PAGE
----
Diode is a Switch

Among all the static switching devices used in power elect￾ronics (PE), the power diode is perhaps the simplest. Its circuit symbol, is a two terminal device, and with terminal A known as the anode and terminal K known as the cathode. Meanwhile, Note, that If the terminal A experiences a higher potential compared to terminal K, the device is said to be forward biased and a forward current (IF) will then flow through the device in the direction shown. However, these causes a small voltage drop across the device (<1 V), which under ideal conditions is usually ignored. By contrast, when a diode is reverse biased, it does not conduct and the diode then experiences a small current flowing in the reverse direction called the leakage current. 

Both forward voltage drop and leakage current are ignored in an ideal diode. In PE applications a diode is usually considered to be an ideal static switch. The characteristics of a practical diode depart from the ideals of zero forward and infinite reverse impedance In the forward direction, a potential barrier associated with the distribution of charges in the vicinity of the junction, together with other effects, leads to a voltage drop.

 In the case of silicon this is in the range of 1 V for currents in the normal range. In the reverse direction, within the normal voltage operating range, a very small current flows that is largely independent of the voltage.  For practical purposes the static characteristics are often represented in diagram ,the forward characteristic is expressed as a threshold voltage VO with a linear incremental or slope resistance r. The reverse characteristic remains the same over the range of possible leakage currents irrespective of voltage within the normal working range.


From the forward and reverse-biased condition characteristics, one notices that when the diode is forward biased, current rises rapidly as the voltage is increased. Current in the reversed biased region is significantly small until the breakdown voltage of the diode is reached. Once the applied voltage is over this limit, the current will increase rapidly to a very high value limited only by an external resistance.


The most important are the following:

1) Forward voltage VF is the voltage drop of a diode across A and K at a defined current level when it is forward biased.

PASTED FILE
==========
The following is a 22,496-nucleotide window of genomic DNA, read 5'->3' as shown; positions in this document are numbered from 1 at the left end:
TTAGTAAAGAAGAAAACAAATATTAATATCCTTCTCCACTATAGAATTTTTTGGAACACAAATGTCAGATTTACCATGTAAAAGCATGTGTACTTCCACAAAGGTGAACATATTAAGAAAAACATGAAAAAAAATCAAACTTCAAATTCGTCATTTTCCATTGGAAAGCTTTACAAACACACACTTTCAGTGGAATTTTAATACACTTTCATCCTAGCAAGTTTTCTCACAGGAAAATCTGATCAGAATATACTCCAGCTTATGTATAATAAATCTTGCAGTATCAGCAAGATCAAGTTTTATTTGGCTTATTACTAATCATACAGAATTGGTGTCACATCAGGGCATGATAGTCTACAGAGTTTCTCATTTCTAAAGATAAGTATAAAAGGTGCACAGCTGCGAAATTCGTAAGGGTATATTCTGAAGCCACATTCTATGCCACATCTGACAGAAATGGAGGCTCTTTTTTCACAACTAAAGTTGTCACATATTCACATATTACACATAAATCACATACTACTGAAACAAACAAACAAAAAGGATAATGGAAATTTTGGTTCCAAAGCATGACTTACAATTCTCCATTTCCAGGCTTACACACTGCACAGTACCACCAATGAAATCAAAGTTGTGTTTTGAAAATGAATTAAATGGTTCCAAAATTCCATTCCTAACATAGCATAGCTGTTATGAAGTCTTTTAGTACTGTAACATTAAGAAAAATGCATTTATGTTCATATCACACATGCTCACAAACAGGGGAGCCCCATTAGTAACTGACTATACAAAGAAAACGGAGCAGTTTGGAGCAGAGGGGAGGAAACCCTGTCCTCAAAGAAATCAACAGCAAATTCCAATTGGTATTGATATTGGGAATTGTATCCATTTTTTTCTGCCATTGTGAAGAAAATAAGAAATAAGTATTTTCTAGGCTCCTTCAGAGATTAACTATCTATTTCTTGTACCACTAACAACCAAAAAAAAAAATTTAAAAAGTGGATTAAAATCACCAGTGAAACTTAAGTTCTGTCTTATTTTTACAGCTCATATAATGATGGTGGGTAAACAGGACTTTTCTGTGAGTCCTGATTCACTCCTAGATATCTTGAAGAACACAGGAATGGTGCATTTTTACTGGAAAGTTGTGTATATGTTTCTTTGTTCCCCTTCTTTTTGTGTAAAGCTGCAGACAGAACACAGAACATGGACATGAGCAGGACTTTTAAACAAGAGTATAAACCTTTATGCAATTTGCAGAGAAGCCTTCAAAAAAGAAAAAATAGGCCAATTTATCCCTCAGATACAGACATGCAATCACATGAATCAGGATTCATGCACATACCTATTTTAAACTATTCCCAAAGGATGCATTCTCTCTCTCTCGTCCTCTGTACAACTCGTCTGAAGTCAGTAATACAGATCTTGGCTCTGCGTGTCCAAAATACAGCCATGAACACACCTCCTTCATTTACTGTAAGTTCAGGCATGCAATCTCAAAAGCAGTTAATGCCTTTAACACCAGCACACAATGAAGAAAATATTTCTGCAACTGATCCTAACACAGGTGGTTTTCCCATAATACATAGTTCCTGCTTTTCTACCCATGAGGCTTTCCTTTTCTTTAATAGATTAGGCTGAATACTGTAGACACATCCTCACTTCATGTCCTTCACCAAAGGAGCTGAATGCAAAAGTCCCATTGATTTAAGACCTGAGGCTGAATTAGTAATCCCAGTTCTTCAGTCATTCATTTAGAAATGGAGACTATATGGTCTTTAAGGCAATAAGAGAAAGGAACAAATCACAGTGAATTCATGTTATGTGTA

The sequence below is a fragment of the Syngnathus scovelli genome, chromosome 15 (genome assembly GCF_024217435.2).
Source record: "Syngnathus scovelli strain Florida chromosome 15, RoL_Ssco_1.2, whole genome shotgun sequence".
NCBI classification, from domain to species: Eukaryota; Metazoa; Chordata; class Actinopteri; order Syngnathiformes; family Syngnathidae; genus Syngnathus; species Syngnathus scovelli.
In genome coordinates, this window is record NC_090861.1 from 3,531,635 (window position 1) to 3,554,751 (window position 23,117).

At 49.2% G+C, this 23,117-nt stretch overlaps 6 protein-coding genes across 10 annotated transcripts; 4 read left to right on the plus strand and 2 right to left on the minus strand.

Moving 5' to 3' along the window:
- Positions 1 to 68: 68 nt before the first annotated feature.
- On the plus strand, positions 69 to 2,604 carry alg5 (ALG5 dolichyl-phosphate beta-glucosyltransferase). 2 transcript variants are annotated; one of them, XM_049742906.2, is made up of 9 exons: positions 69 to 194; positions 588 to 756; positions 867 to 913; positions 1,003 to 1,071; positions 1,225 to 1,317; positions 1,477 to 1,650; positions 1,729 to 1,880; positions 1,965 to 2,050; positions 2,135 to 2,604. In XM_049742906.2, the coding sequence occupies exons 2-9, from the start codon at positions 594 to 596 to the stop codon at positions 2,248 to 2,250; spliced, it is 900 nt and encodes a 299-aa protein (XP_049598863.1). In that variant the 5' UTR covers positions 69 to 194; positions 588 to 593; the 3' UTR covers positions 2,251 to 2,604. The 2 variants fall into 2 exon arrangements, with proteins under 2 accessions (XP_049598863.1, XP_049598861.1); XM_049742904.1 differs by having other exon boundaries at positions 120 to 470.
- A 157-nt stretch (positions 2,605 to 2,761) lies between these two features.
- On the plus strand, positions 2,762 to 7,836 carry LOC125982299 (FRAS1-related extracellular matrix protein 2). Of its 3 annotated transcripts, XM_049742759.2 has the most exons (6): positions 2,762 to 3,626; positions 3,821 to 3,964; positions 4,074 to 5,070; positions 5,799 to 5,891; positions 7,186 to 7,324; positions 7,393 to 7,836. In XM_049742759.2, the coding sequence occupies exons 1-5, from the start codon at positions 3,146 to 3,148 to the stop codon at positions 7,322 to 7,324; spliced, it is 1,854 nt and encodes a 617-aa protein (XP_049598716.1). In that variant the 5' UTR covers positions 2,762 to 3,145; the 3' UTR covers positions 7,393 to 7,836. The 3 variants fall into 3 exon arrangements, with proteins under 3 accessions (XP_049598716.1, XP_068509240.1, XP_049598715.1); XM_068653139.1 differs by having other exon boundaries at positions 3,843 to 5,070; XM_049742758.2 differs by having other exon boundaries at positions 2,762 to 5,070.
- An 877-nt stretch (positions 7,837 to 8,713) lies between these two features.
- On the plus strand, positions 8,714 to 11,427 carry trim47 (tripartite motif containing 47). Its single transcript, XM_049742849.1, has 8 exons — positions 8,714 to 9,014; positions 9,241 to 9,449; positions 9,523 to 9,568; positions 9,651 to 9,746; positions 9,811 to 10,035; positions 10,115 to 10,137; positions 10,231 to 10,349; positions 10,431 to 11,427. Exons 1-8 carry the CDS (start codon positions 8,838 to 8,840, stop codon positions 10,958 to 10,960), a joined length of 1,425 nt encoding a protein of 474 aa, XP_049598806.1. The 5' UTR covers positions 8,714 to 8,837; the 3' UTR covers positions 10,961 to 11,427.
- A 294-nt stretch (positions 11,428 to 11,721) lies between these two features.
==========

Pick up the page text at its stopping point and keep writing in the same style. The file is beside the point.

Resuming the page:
2)Breakdown voltage VB is the voltage drop across the diode at a defined current level when it is beyond reversed biased level. This is known as avalanche.

3) Reverse current IR is the current at a particular voltage, and which is below the breakdown voltage


Depending on their applications, diodes can be segregated into

The following major divisions:

Small Signal Diode. These are the semiconductor devices used most often in a wide variety of applications. In general purpose applications, they are used as a switch in rectifiers, limiters, capacitors, and in wave shaping. 

The common diode

parameters a designer needs to know include forward voltage, reverse breakdown voltage, reverse leakage current, and recov￾ery time.

Silicon Rectifier Diode. 

These are the diodes that have high forward-current carrying capability, typically up to several hundred amperes. They usually have a forward resistance of only a fraction of an ohm while their reverse resistance is in the megaohm range. Their primary application is in power conversion, such as for power supplies, UPS,  etc. In case of current exceeding the rated value, their case temperature will rise. For stud mounted diodes, their thermal resistance is between 0.1 to 1 C=W Zener Diode. Its primary applications are in the voltage reference or regulation. However, its ability to maintain a certain voltage depends on its temperature coefficient and impedance. 

The voltage reference or regulation application of Zener diodes are based on their avalanche properties. In the reverse-biased mode, at a certain voltage the resistance of these devices may suddenly drop. This occurs at the Zener voltage VX, a parameter the designer knows beforehand. Under normal operating conditions, the transistor will transmit power to the load (output) circuit. The output power level will depend on the transistor base current. A very high base current will impose a large voltage across the Zener and it may attain Zener voltage VX, at which point it will crush and limit the power supply to the load.


When a semiconductor junction is exposed to light, photons generate hole-electron pairs. When these charges diffuse across the junction, they produce photo current. Hence this device acts as a source of current that increases with the intensity of light. Light-Emitting Diode (LED). Power diodes used in PE circuits are high-power versions of the commonly used devices employed in analog and digital circuits. They are manufactured in many varieties and ranges. The current rating can be from a few amperes to several hundreds while the voltage rating varies from tens of volts to several thousand volts.

 Typical Diode Ratings

Voltage Ratings, For power diodes, a data sheet will give two voltage ratings. One is the repetitive peak inverse voltage (VRRM) and the other is the nonrepetitive peak inverse voltage. 

The nonrepetitive voltage (VRM ) is the diode’s capability to block a reverse voltage that may occur occasionally due to an overvoltage surge. On the other hand, repetitive voltage is applied on the diode in a sustained way.

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